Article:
By Lance Cpl. Stephen Campbell, Marine Corps Air Station Iwakuni, Japan
U.S. Marines assigned to Marine Wing Support Squadron 171, based out of Marine Corps Air Station Iwakuni, arrived at Combined Arms Training Center Camp Fuji, Japan, June 15, 2017, to participate in exercise Eagle Wrath 2017.
Eagle Wrath 2017, a two-week training evolution, focuses on air base ground defense, establishing forward operating bases, and forward arming and refueling points in an austere environment to support Marine Aircraft Group 12 during future deployments.
Known as “The Sentinels,” MWSS-171’s mission is to provide all essential aviation-ground support requirements to a designated fixed-wing component of an aviation combat element and all supporting or attached elements of the Marine Air Control Group.
What makes this year’s Eagle Wrath exercise unique is the emphasis on realistic training. The exercise focuses on the unpredictability of real-world operations and challenges the Marines’ and sailors’ readiness.
“Doing realistic training requires only a select handful of individuals to know what the enemy is doing in any given time,” said U.S. Marine Corps Capt. Christopher Schaub, the operations officer and executive officer of MWSS-171. “We don’t often know how the air tasking is going to play out until the night of or the day of that indicates how many aircraft are coming in per day and what type of aircraft.”
Schaub said Eagle Wrath 2017 is focused around being self sufficient and having a 100 percent tactical mindset.
This proved to be true when two surprise massive casualty drills sprung up the first morning of the exercise. Marines and Corpsmen rushed to assess the situation thinking there were real casualties because they had no knowledge that it was a training scenario.
“We’re checking the Marines’ courses of action and seeing how they react to certain scenarios to make sure they are ready for any contact in the near future,” said U.S. Marine Corps Sgt. Niamke Carrington, a metal worker with MWSS-171. “We’re also checking to see how medical reacts in coalition with the Marines to make sure they are working in a fluid manner.”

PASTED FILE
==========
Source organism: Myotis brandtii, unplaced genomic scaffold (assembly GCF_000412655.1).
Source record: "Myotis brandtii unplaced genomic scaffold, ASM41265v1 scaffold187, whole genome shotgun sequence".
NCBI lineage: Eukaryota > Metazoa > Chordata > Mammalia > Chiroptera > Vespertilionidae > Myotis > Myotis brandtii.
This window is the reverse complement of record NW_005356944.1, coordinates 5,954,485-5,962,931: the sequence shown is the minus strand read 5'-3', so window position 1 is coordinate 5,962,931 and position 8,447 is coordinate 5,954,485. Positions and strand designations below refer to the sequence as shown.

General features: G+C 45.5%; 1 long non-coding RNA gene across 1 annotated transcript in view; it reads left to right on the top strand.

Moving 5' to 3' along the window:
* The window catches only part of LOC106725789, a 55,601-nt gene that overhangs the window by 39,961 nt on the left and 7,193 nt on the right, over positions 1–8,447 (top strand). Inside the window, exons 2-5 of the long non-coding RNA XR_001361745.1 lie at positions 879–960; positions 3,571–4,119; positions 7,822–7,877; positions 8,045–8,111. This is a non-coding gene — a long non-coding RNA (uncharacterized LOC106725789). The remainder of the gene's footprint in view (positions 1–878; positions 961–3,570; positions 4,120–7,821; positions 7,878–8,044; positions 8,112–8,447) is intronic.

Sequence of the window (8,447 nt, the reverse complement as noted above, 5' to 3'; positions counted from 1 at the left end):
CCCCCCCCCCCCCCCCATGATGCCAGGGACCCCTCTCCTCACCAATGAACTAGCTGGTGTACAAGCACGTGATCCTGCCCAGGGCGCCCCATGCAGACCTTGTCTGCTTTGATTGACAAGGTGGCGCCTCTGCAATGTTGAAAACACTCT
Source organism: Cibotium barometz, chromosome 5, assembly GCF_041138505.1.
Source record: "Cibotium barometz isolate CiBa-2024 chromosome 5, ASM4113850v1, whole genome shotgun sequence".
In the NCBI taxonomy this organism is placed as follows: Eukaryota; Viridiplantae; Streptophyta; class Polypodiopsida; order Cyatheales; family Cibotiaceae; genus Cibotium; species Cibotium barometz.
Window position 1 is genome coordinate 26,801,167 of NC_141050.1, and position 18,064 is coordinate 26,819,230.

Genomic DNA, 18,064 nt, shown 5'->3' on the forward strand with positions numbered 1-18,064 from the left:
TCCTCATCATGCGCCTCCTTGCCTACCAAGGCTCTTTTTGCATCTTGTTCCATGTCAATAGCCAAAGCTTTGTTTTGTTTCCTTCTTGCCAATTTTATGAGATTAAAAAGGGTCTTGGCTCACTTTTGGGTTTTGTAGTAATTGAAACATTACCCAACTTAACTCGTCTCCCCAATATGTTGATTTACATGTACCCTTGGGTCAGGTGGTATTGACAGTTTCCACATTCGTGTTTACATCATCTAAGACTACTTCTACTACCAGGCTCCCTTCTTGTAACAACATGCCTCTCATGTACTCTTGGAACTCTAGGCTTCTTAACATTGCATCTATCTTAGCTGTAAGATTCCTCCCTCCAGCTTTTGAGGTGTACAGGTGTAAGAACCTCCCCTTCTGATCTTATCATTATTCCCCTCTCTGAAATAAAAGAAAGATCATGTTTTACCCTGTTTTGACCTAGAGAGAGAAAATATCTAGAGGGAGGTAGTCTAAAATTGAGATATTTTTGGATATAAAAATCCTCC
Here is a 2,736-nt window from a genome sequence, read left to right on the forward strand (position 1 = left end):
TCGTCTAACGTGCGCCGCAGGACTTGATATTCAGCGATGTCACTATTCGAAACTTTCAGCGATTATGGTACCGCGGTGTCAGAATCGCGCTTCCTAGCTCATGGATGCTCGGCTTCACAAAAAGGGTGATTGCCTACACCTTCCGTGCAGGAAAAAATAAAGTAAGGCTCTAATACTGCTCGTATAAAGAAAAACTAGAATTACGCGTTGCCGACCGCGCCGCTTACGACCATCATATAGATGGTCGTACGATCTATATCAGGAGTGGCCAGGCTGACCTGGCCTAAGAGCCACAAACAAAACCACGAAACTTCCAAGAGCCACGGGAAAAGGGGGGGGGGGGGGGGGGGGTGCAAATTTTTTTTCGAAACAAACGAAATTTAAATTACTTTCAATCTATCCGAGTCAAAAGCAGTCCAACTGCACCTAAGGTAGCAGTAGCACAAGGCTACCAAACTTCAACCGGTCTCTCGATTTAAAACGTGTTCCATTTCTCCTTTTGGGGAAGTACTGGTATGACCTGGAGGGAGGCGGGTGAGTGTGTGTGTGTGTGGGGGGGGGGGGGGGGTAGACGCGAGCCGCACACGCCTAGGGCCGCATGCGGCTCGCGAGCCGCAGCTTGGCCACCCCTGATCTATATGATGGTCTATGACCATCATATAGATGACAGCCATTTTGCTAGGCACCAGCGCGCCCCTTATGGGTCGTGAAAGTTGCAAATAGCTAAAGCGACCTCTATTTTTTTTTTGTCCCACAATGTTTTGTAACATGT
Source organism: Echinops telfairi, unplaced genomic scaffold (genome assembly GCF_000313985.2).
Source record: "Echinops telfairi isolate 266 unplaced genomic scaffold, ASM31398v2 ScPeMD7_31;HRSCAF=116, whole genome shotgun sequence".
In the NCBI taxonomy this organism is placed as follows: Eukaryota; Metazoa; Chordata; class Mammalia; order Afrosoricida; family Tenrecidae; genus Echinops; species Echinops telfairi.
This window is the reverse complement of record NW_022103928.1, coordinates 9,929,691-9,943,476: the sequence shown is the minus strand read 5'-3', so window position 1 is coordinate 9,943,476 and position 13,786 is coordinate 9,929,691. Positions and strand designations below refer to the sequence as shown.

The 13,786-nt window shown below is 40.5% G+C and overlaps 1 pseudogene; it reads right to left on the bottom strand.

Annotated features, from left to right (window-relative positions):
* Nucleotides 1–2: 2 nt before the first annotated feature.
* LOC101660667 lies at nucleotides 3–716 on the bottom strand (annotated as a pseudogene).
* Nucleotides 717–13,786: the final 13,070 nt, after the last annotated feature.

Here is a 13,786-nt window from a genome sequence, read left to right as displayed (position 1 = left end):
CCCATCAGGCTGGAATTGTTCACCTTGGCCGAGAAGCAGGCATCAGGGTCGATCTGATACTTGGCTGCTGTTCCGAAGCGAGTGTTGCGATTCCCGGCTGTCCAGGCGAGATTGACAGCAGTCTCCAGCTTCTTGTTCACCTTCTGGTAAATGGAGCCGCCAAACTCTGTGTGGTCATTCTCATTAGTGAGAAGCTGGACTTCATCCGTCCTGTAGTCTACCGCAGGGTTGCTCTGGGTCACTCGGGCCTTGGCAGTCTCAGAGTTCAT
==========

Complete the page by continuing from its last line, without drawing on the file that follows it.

Carrington said very few knew about the drills and that some were stunned about what happened, but it was all to show how anything can happen at any given moment during a deployment.
“You never know when something is going to happen, how it can happen or how it affects those around you,” said Carrington. “Accountability is a big deal as well as making sure everybody is where they are supposed to be, when they need to be there if something is happening, and making sure you react the way you’re supposed to.”
The drills taught the Marines and sailors leadership skills, initiative and how to control their emotions.
“It was supposed to simulate setting up, touching down and having something go wrong in the process even though you’re not expecting it,” said Carrington.
Although the first day consisted of massive casualty drills, the squadron is set to encounter simulated enemies and improvised explosive devices during patrols, conduct fire drills, deploy quick reaction forces and establish forward operating bases and forward arming and refueling points with little to no time to prepare for each training scenario as a way to increase the squadron’s readiness during a real deployment.